God improves the weather before a bad person improves his character, is what it says, but I think the adage is magnificent in its despairing about a person’s lack of the ability to want to improve himself.
Gokko lea sivva, gal dakko luodda vuhtto.
Where there is guilt, there are also tracks; in this imaginary conversation this could mean that the person they’re talking about perhaps has a reason for being wary or irritable because he or she has made a mistake that he wants to hide, but if it’s actually the case, the adage insists that sooner or later what the person has tried to conceal will become disclosed.
Gokko hávvi ii leat, ii dakko varra golgga.
Where there is no wound there is no bleeding; if a person is innocent of something he or she is accused of then no matter what, the accusation will not hurt …perhaps a contention that is no longer beyond debate in today’s media era.
Mas amas diehtá maid oarri borrá.
How can a stranger know what a squirrel eats; i.e. how can we actually express ourselves about what others think or do if we don’t know them …often used about Scandinavians who are always supposed to understand what is best for the Sami …Perhaps this is still the case, also within academia when non-Sami scholars hold forth at great length about what the Sami think. It still happens, but today most often abroad where there aren’t so many Sami who can respond… In this connection the adage is used as a mitigating circumstance in relation to the person spoken about.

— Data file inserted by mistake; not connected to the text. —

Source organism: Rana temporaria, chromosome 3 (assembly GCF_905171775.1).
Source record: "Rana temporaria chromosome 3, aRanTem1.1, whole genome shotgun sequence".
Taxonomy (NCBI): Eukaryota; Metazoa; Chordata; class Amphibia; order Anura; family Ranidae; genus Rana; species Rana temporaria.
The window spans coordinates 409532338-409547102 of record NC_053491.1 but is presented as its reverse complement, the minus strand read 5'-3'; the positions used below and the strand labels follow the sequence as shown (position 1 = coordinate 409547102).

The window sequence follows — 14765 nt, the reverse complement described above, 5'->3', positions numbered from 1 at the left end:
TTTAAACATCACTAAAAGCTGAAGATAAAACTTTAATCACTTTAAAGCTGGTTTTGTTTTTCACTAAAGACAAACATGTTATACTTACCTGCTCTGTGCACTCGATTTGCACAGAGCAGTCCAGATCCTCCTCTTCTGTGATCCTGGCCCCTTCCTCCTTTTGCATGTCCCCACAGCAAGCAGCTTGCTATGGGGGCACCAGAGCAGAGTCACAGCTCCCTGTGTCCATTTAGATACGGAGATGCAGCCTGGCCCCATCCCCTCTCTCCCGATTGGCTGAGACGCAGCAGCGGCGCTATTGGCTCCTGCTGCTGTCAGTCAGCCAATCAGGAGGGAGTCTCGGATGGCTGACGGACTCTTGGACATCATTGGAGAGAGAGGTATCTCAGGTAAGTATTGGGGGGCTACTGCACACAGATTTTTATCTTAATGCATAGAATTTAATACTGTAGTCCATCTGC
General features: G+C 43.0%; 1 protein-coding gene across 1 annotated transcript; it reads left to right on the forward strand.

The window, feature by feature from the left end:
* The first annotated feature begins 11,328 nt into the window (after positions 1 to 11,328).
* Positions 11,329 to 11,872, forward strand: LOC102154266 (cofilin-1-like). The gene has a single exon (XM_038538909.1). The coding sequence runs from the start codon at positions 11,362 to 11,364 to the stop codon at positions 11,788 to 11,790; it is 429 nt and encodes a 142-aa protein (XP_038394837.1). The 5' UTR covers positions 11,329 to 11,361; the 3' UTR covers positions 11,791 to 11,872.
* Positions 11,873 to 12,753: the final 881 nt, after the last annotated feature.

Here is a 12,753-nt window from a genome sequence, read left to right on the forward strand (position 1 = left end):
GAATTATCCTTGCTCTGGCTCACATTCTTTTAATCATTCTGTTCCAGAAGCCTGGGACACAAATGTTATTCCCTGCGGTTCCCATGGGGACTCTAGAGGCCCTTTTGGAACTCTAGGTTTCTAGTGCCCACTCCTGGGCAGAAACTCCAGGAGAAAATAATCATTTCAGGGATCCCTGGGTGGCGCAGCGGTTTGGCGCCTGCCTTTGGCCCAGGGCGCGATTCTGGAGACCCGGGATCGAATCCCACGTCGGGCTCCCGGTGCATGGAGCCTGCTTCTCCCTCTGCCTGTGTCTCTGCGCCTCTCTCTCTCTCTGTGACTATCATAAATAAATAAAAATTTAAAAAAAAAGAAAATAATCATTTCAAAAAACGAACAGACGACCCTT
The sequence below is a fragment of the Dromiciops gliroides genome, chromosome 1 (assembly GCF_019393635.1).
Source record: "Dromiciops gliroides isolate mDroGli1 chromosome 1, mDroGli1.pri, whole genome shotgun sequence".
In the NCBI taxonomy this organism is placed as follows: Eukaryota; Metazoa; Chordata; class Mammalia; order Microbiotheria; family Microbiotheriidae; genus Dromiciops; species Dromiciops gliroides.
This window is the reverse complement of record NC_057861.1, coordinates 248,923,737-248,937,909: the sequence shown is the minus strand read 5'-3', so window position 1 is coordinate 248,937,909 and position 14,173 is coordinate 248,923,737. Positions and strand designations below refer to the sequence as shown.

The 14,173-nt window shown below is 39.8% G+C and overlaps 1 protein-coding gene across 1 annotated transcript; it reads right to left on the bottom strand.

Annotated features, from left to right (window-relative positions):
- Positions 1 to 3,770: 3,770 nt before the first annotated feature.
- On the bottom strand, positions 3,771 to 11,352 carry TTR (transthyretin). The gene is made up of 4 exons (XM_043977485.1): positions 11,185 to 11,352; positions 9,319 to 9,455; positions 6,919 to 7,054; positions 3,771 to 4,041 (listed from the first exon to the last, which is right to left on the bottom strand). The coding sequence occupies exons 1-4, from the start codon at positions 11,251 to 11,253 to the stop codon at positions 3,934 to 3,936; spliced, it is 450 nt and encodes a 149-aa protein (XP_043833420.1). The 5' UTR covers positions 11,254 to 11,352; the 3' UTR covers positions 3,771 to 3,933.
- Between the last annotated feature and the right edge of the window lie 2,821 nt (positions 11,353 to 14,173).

Gal vuoigŋa voiŋŋa dovdá.
Kindred spirits recognize each other; a variant of ‘similar children play best,’ but can also be read as even deeper on the spiritual level. In our context it can be read as an insinuation on the part of one conversation partner about the other that he too is engaged in questionable dealings and therefore is willing to defend the third person spoken about previously.
Dat gii nieguid doahttala, son suoivanis háhpohallá.
People who believe in dreams try to catch their own shadow; the reply from the other person could be to hit back with a claim that you can’t take people seriously who are unrealistic and dreamers, hence a variant of what young people today would say about something they understand as very illusory: Dream on!
Gokko áidi lea vuollegamos dakko juohkehaš viggá badjel.
Everyone tries to get over where the fence is lowest; that means to take the path of least resistance. In our conversation it could represent a counterattack from the one accused of being a dreamer. He says between the lines that it is better to have visions than just to go with the flow.
Gápmagahttá lea váttis goastat.